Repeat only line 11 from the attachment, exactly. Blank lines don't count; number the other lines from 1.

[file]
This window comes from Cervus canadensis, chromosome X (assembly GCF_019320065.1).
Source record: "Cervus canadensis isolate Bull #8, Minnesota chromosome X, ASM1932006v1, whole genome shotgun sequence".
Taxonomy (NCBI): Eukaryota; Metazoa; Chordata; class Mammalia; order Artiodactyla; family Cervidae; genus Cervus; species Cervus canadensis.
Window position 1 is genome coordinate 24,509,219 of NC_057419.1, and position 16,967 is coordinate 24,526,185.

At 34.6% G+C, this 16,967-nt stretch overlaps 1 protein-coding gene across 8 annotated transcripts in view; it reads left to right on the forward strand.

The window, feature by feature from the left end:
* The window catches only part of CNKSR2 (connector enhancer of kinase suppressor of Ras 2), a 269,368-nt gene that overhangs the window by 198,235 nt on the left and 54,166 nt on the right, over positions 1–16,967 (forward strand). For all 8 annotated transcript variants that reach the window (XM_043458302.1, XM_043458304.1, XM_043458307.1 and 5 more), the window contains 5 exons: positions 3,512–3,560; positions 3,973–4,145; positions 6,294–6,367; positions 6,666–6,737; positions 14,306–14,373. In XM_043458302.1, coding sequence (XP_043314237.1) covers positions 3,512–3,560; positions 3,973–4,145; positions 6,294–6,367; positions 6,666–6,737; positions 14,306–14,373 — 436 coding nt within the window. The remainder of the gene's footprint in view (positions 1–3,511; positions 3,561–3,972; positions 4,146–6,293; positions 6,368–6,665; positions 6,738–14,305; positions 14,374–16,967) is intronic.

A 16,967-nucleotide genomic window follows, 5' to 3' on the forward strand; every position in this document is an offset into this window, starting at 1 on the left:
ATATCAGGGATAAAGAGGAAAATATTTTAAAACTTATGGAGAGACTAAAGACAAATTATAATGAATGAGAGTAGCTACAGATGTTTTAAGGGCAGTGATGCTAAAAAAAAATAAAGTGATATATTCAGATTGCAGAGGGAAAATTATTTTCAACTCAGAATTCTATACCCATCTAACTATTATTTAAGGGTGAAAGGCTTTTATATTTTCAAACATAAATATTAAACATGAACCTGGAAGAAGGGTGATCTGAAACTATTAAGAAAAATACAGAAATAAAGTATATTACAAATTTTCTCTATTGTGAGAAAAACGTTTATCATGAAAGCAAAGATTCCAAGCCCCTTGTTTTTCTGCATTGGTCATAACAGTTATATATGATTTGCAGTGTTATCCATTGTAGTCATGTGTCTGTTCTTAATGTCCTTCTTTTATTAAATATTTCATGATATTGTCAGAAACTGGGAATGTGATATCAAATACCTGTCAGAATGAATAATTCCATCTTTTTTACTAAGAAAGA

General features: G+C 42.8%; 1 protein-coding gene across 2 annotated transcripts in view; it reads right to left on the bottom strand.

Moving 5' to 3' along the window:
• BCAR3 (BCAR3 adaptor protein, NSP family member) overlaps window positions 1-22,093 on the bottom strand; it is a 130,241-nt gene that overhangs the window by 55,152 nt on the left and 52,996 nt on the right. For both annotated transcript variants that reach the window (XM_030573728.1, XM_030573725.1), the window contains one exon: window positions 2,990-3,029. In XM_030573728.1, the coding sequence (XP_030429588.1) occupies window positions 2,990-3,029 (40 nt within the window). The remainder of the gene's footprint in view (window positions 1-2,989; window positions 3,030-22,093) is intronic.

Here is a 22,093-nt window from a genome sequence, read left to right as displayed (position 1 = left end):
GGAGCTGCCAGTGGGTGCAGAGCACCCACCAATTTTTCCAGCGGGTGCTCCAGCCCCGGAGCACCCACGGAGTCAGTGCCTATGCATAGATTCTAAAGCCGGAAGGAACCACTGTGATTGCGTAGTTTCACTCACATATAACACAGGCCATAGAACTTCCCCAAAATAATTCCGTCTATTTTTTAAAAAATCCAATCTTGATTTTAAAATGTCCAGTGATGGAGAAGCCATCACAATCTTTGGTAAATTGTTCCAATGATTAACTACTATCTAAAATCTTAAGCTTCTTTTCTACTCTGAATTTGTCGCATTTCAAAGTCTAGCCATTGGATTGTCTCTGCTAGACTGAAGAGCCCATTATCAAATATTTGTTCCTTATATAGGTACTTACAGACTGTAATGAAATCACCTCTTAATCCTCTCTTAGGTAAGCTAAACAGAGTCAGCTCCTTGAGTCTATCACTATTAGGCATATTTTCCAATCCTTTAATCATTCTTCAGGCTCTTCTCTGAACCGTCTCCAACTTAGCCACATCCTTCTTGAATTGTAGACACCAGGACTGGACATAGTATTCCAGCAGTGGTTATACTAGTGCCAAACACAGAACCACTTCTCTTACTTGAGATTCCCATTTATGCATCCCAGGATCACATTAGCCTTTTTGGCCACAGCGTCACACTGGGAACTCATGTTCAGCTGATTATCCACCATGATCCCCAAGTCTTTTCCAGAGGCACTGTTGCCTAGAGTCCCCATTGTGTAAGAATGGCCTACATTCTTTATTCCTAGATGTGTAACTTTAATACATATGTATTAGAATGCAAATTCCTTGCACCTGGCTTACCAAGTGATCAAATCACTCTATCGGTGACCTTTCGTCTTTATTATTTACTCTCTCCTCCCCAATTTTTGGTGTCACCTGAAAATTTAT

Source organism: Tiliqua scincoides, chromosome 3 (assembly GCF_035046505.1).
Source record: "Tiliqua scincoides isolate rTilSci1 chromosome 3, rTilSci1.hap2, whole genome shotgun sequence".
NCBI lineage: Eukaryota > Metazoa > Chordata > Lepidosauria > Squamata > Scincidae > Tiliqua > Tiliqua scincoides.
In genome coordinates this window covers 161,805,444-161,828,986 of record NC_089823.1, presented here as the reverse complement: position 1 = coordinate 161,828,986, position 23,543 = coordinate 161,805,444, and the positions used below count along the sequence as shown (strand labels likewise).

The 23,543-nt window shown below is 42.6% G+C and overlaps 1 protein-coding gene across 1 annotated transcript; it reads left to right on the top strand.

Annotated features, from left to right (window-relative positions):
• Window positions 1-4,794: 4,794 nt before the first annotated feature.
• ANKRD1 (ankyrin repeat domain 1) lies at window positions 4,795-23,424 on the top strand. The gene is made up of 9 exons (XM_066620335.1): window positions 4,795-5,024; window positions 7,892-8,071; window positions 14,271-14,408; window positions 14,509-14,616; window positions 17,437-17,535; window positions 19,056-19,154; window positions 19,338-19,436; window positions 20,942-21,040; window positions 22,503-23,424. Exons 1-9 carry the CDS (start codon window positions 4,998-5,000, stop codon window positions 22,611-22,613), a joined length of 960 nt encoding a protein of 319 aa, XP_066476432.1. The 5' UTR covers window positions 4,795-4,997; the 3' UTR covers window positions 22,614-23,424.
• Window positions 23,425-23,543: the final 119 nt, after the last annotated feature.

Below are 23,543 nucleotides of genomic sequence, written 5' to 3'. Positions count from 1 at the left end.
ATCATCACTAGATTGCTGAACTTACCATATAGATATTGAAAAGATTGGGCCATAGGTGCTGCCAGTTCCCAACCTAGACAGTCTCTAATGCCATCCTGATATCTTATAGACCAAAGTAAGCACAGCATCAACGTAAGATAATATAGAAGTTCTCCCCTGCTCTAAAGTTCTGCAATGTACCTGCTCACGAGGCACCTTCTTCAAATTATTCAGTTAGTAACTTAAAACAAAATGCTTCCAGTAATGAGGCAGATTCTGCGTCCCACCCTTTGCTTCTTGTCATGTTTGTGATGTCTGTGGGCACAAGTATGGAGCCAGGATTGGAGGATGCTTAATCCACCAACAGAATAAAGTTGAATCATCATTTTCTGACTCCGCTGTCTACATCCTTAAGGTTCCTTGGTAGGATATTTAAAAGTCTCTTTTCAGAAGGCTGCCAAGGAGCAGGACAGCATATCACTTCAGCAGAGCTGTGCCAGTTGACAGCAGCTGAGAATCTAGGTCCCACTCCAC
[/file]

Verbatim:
Moving 5' to 3' along the window: